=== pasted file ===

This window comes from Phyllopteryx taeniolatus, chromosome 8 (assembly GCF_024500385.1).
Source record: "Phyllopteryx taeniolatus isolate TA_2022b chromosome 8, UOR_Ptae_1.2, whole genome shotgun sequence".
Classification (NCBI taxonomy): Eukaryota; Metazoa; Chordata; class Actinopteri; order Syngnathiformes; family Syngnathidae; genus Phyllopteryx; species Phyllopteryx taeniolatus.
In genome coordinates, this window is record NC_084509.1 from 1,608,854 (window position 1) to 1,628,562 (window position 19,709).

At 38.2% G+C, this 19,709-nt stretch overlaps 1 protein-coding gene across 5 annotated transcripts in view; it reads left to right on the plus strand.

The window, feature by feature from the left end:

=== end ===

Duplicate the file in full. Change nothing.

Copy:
This window comes from Phyllopteryx taeniolatus, chromosome 8 (assembly GCF_024500385.1).
Source record: "Phyllopteryx taeniolatus isolate TA_2022b chromosome 8, UOR_Ptae_1.2, whole genome shotgun sequence".
Classification (NCBI taxonomy): Eukaryota; Metazoa; Chordata; class Actinopteri; order Syngnathiformes; family Syngnathidae; genus Phyllopteryx; species Phyllopteryx taeniolatus.
In genome coordinates, this window is record NC_084509.1 from 1,608,854 (window position 1) to 1,628,562 (window position 19,709).

At 38.2% G+C, this 19,709-nt stretch overlaps 1 protein-coding gene across 5 annotated transcripts in view; it reads left to right on the plus strand.

The window, feature by feature from the left end: